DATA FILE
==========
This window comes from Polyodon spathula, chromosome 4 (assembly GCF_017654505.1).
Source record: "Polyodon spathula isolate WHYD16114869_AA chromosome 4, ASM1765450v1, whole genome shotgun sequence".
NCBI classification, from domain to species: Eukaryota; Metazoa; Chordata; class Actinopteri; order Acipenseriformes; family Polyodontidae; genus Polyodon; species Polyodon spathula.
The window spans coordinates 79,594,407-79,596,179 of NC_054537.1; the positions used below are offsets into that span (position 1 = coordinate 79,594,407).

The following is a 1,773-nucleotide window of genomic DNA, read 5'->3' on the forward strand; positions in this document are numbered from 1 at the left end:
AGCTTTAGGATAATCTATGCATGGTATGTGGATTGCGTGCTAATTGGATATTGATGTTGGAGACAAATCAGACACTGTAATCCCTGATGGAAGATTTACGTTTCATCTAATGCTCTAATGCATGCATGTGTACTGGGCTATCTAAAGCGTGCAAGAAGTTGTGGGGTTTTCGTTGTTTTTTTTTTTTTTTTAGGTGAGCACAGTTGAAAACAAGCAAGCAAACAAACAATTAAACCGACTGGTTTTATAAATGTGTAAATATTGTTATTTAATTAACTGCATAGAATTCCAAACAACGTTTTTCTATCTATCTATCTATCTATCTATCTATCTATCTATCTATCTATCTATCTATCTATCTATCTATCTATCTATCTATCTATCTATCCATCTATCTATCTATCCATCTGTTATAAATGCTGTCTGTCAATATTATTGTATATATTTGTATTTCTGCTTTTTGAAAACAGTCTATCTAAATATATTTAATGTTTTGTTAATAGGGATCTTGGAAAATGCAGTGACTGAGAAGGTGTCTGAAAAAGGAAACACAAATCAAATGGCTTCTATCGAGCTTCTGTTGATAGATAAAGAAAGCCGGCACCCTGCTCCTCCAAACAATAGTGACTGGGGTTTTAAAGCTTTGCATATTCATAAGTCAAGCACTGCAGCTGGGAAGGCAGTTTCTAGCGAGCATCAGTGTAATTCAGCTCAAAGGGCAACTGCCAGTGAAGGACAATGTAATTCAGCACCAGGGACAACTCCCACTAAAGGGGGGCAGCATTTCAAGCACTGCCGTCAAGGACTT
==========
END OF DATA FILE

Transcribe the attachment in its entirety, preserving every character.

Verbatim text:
This window comes from Polyodon spathula, chromosome 4 (assembly GCF_017654505.1).
Source record: "Polyodon spathula isolate WHYD16114869_AA chromosome 4, ASM1765450v1, whole genome shotgun sequence".
NCBI classification, from domain to species: Eukaryota; Metazoa; Chordata; class Actinopteri; order Acipenseriformes; family Polyodontidae; genus Polyodon; species Polyodon spathula.
The window spans coordinates 79,594,407-79,596,179 of NC_054537.1; the positions used below are offsets into that span (position 1 = coordinate 79,594,407).

The following is a 1,773-nucleotide window of genomic DNA, read 5'->3' on the forward strand; positions in this document are numbered from 1 at the left end:
AGCTTTAGGATAATCTATGCATGGTATGTGGATTGCGTGCTAATTGGATATTGATGTTGGAGACAAATCAGACACTGTAATCCCTGATGGAAGATTTACGTTTCATCTAATGCTCTAATGCATGCATGTGTACTGGGCTATCTAAAGCGTGCAAGAAGTTGTGGGGTTTTCGTTGTTTTTTTTTTTTTTTTAGGTGAGCACAGTTGAAAACAAGCAAGCAAACAAACAATTAAACCGACTGGTTTTATAAATGTGTAAATATTGTTATTTAATTAACTGCATAGAATTCCAAACAACGTTTTTCTATCTATCTATCTATCTATCTATCTATCTATCTATCTATCTATCTATCTATCTATCTATCTATCTATCTATCTATCTATCTATCCATCTATCTATCTATCCATCTGTTATAAATGCTGTCTGTCAATATTATTGTATATATTTGTATTTCTGCTTTTTGAAAACAGTCTATCTAAATATATTTAATGTTTTGTTAATAGGGATCTTGGAAAATGCAGTGACTGAGAAGGTGTCTGAAAAAGGAAACACAAATCAAATGGCTTCTATCGAGCTTCTGTTGATAGATAAAGAAAGCCGGCACCCTGCTCCTCCAAACAATAGTGACTGGGGTTTTAAAGCTTTGCATATTCATAAGTCAAGCACTGCAGCTGGGAAGGCAGTTTCTAGCGAGCATCAGTGTAATTCAGCTCAAAGGGCAACTGCCAGTGAAGGACAATGTAATTCAGCACCAGGGACAACTCCCACTAAAGGGGGGCAGCATTTCAAGCACTGCCGTCAAGGACTT